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Pierre's Tuesday Blog

Carl Nielsen, New Philharmonia Orchestra, Jascha Horenstein ‎– Symphony No. 5

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This week’s Tuesday Blog, an edition of our continuing Vinyl’s Revenge series, considers the beaten path through Nielsen’s symphonies (engaged in this series a few weeks ago with the Inextinguishable). Today’s choice is its companion Fifth symphony – companion insofar as it is common on CDs to offer these two symphonies together as a “package deal”…

This week’s conductor is an interesting character. In a New York Times article I stumbled onto in researching this disc , Alex Ross writes about Jacha Horenstein that he is “ a conductor of marginal renown who has generated tremendous cult interest in the [years] since his death. He lacked the long-term association with a big-name orchestra and record label that has elevated lesser musicians. But in the last few years his studio and live performances, with orchestras superior and inferior, in sound good and terrible [provides] an adequate record of one of the most vital, idiosyncratic interpreters of the 20th century.”

Horenstein was born of Jewish parents in Kiev in 1898 and moved to Vienna with his family while in his teens. He studied violin with Adolf Busch, theory with Joseph Marx and composition with Franz Schreker in Berlin. He made his conducting debut in 1923 with the encouragement of Wilhelm Furtwangler, whom he idolized. His ascent was swift: engagements with the Berlin Symphony Orchestra from 1925 to 1928, the Dusseldorf Opera from 1929 to 1933. In 1933 Horenstein fled Nazi Germany for Paris, and his career fell into a disarray from which it never quite recovered. For more than a decade, he wandered from orchestra to orchestra, country to country, visiting the Soviet Union, Palestine, Australia, New Zealand, South Africa, South America and Mexico. In the early 40's he tried to establish himself in the United States, conducting several concerts with the New York Philharmonic, but made little headway. Big-name orchestras did not warm to his painstaking interpretive demands and often failed to invite him back.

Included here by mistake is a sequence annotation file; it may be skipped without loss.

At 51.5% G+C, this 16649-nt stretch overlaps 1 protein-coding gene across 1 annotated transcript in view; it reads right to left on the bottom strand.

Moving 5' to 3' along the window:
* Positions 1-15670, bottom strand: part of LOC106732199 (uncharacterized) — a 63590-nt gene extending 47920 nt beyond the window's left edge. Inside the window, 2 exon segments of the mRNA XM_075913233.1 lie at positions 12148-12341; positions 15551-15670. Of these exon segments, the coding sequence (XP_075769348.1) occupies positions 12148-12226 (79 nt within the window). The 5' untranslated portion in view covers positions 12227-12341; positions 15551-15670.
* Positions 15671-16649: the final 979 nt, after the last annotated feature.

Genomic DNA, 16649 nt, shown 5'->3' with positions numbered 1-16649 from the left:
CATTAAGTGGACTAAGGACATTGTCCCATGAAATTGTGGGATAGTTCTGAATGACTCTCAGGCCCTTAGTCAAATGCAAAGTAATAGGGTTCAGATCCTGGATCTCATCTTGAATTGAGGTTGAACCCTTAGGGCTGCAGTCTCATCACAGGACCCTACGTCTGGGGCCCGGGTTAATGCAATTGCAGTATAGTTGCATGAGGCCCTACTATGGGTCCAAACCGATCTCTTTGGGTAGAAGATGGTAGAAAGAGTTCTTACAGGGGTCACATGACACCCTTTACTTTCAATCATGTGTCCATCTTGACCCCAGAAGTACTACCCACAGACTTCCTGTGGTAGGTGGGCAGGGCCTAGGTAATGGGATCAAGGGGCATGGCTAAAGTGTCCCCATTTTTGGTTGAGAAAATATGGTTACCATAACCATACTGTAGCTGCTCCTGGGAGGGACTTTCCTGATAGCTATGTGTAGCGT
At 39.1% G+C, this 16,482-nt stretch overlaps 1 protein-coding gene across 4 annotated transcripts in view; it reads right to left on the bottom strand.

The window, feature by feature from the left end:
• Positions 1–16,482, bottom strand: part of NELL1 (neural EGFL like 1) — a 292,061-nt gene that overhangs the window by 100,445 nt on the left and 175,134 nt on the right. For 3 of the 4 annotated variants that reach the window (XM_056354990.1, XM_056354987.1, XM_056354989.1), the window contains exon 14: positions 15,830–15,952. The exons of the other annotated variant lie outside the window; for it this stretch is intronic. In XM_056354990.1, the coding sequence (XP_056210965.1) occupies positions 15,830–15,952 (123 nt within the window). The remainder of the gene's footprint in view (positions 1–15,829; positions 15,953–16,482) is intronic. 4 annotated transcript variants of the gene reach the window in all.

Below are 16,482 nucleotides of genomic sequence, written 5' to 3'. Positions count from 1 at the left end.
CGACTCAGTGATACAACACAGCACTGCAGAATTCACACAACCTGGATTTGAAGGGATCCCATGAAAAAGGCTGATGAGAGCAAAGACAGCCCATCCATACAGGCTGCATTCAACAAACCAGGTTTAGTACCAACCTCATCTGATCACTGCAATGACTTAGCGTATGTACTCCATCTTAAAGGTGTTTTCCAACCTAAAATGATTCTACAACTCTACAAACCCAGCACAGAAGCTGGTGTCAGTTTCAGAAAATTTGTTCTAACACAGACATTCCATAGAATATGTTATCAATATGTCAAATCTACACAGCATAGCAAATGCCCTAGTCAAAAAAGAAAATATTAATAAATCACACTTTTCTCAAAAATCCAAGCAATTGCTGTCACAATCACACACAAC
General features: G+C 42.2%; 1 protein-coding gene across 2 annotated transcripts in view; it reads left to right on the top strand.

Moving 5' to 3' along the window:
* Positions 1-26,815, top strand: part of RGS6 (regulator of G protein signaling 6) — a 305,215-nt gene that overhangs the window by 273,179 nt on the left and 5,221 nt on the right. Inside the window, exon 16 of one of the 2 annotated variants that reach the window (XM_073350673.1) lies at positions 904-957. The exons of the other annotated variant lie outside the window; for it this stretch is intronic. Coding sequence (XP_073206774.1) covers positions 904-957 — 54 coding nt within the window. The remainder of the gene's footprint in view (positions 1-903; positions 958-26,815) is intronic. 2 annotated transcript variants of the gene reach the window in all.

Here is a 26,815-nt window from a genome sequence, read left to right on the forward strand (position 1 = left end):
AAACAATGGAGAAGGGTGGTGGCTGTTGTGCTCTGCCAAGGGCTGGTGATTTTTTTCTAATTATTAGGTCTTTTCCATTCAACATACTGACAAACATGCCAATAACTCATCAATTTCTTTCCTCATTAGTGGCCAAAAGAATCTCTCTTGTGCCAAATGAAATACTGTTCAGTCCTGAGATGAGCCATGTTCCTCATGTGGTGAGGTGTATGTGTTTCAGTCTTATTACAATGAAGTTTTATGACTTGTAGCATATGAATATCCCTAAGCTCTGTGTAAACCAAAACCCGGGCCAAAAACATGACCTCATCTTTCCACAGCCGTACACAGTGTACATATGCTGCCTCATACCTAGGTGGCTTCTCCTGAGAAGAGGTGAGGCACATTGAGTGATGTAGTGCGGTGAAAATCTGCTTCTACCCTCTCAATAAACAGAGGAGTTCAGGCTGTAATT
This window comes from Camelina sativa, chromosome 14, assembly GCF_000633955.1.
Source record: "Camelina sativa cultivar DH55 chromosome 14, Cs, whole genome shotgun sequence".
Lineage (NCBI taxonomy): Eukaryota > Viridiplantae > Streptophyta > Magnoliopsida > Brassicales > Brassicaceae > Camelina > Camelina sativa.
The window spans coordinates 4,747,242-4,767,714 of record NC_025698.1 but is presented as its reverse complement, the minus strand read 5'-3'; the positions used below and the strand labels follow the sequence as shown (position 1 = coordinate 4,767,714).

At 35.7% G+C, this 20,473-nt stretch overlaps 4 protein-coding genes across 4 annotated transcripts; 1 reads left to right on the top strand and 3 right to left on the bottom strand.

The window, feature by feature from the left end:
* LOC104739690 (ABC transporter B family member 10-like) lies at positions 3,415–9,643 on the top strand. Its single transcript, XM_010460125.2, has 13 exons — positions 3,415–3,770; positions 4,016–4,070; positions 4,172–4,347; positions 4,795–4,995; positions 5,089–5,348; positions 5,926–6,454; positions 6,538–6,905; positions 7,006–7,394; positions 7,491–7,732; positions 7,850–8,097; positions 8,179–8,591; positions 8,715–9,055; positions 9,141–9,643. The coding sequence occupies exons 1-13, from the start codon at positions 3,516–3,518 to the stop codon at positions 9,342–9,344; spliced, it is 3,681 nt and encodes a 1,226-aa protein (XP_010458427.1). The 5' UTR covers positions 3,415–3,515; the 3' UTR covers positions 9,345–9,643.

Among other things, Horenstein was the greatest Mahler conductor of his generation, perhaps of any generation. Performances of Mahler, and of Bruckner, have grown increasingly monumental and monotone in recent years; it is deeply satisfying to go back to Horenstein's flexible, full-voiced, superbly balanced readings. But he was much more than a Bruckner and Mahler specialist. His interests ran from Baroque repertory to a fascinating mix of 20th-century composers, with Busoni, Berg, Janacek, Nielsen, and Prokofiev.

Today’s vinyl share was the first version of the Fifth that I ever heard. I've heard other fine performances but it remains the best: dark, powerful, weighty, full of depth, this interpretation underscores Horenstein's uncanny understanding of Nielsen, a composer he knew personally. The pacing is superb; from the quiet opening to the final cadence, when the last notes of the melody fly off into space on their own momentum. It's also the only drum solo - ferocious side drumming of Alfred Dukes - in the versions I have heard that is powerful enough that it might disrupt the orchestra. Saga Drom is nice filler.

Happy Listening!

Carl NIELSEN (1865-1931)
Symphony No.5, op. 50 (Original Version)
Saga-Drøm, op. 39
New Philharmonia Orchestra
Jascha Horenstein, conducting
Label: Nonesuch ‎– H-71236
Format: Vinyl, LP, Album
Released: 1969

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